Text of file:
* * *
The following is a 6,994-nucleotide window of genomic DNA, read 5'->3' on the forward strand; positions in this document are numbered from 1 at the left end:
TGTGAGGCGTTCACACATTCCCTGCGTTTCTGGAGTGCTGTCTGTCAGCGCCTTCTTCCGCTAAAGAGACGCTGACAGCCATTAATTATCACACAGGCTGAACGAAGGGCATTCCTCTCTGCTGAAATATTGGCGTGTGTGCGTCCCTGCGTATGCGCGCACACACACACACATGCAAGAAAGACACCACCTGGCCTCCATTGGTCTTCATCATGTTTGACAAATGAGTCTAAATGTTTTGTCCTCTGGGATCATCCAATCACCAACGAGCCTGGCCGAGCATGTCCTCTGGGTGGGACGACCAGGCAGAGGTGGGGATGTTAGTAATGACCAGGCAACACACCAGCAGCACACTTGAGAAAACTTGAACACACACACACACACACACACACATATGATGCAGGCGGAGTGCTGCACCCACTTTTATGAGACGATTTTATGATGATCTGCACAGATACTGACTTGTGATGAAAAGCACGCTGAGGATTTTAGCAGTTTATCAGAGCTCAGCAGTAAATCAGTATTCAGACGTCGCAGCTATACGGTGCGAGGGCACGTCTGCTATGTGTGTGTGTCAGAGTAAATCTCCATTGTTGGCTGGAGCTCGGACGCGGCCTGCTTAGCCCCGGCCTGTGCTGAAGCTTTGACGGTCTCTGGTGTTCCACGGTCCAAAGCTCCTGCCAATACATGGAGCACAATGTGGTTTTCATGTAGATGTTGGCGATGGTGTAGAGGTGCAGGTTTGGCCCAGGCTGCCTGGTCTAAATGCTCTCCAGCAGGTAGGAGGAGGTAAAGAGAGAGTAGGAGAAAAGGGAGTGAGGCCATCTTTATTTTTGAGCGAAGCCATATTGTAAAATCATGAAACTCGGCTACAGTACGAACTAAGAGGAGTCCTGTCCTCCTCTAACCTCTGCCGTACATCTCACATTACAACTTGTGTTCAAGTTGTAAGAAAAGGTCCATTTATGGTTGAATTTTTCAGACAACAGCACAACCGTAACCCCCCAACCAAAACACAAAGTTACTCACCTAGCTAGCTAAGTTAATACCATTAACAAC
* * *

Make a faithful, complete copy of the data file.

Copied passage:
The following is a 6,994-nucleotide window of genomic DNA, read 5'->3' on the forward strand; positions in this document are numbered from 1 at the left end:
TGTGAGGCGTTCACACATTCCCTGCGTTTCTGGAGTGCTGTCTGTCAGCGCCTTCTTCCGCTAAAGAGACGCTGACAGCCATTAATTATCACACAGGCTGAACGAAGGGCATTCCTCTCTGCTGAAATATTGGCGTGTGTGCGTCCCTGCGTATGCGCGCACACACACACACATGCAAGAAAGACACCACCTGGCCTCCATTGGTCTTCATCATGTTTGACAAATGAGTCTAAATGTTTTGTCCTCTGGGATCATCCAATCACCAACGAGCCTGGCCGAGCATGTCCTCTGGGTGGGACGACCAGGCAGAGGTGGGGATGTTAGTAATGACCAGGCAACACACCAGCAGCACACTTGAGAAAACTTGAACACACACACACACACACACACACATATGATGCAGGCGGAGTGCTGCACCCACTTTTATGAGACGATTTTATGATGATCTGCACAGATACTGACTTGTGATGAAAAGCACGCTGAGGATTTTAGCAGTTTATCAGAGCTCAGCAGTAAATCAGTATTCAGACGTCGCAGCTATACGGTGCGAGGGCACGTCTGCTATGTGTGTGTGTCAGAGTAAATCTCCATTGTTGGCTGGAGCTCGGACGCGGCCTGCTTAGCCCCGGCCTGTGCTGAAGCTTTGACGGTCTCTGGTGTTCCACGGTCCAAAGCTCCTGCCAATACATGGAGCACAATGTGGTTTTCATGTAGATGTTGGCGATGGTGTAGAGGTGCAGGTTTGGCCCAGGCTGCCTGGTCTAAATGCTCTCCAGCAGGTAGGAGGAGGTAAAGAGAGAGTAGGAGAAAAGGGAGTGAGGCCATCTTTATTTTTGAGCGAAGCCATATTGTAAAATCATGAAACTCGGCTACAGTACGAACTAAGAGGAGTCCTGTCCTCCTCTAACCTCTGCCGTACATCTCACATTACAACTTGTGTTCAAGTTGTAAGAAAAGGTCCATTTATGGTTGAATTTTTCAGACAACAGCACAACCGTAACCCCCCAACCAAAACACAAAGTTACTCACCTAGCTAGCTAAGTTAATACCATTAACAAC